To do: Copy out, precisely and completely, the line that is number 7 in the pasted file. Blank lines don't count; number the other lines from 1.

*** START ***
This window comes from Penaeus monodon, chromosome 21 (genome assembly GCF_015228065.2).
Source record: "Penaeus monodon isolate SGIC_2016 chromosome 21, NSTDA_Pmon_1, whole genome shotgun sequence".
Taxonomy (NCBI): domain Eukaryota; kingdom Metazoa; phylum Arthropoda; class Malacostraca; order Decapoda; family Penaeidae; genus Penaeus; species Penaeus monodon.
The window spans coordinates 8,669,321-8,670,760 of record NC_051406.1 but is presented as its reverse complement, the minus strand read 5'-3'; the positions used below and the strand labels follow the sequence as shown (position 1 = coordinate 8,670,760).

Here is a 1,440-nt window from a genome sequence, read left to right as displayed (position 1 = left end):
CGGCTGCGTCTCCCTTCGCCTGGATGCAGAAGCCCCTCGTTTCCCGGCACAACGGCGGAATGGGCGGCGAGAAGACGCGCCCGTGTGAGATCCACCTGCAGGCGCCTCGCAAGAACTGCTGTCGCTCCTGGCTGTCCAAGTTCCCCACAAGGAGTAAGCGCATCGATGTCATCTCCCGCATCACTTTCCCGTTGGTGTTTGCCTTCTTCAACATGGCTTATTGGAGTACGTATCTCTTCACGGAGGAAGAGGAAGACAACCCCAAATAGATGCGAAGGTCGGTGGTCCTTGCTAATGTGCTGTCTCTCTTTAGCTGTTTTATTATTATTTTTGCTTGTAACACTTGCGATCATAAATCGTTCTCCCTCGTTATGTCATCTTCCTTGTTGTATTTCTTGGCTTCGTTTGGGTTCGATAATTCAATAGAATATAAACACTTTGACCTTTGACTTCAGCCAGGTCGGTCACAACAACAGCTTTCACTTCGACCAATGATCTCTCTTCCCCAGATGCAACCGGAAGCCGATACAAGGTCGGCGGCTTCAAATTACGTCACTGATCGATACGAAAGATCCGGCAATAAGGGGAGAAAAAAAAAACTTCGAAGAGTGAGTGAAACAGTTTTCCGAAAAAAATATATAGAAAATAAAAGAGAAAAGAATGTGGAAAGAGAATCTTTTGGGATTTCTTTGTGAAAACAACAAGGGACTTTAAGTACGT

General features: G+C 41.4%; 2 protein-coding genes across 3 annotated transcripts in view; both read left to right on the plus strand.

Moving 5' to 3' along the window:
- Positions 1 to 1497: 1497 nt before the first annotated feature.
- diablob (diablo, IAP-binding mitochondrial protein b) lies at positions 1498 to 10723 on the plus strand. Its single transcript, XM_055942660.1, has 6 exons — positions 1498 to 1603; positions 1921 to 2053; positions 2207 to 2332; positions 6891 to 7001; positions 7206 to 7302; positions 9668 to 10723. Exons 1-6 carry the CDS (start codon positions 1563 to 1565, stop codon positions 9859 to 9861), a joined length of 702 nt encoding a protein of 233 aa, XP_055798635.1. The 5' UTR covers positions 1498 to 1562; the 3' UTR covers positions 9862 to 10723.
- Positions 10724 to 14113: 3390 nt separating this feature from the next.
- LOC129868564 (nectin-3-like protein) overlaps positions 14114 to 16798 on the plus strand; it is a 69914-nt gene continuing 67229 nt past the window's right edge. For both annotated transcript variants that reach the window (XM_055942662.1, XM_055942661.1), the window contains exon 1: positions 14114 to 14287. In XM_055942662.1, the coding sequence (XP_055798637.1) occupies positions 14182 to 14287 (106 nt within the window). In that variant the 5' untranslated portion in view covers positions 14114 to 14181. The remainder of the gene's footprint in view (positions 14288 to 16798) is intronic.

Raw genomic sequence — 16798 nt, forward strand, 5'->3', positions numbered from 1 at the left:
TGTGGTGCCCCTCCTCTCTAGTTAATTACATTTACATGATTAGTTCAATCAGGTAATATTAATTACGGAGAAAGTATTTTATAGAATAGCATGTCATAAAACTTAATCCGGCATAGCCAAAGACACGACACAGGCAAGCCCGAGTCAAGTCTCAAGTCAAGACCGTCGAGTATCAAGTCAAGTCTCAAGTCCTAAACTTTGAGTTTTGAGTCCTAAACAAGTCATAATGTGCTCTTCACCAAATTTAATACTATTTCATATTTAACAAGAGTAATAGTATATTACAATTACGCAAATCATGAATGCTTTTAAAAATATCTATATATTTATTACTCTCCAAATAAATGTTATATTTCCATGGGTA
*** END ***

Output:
General features: G+C 41.4%; 2 protein-coding genes across 3 annotated transcripts in view; both read left to right on the plus strand.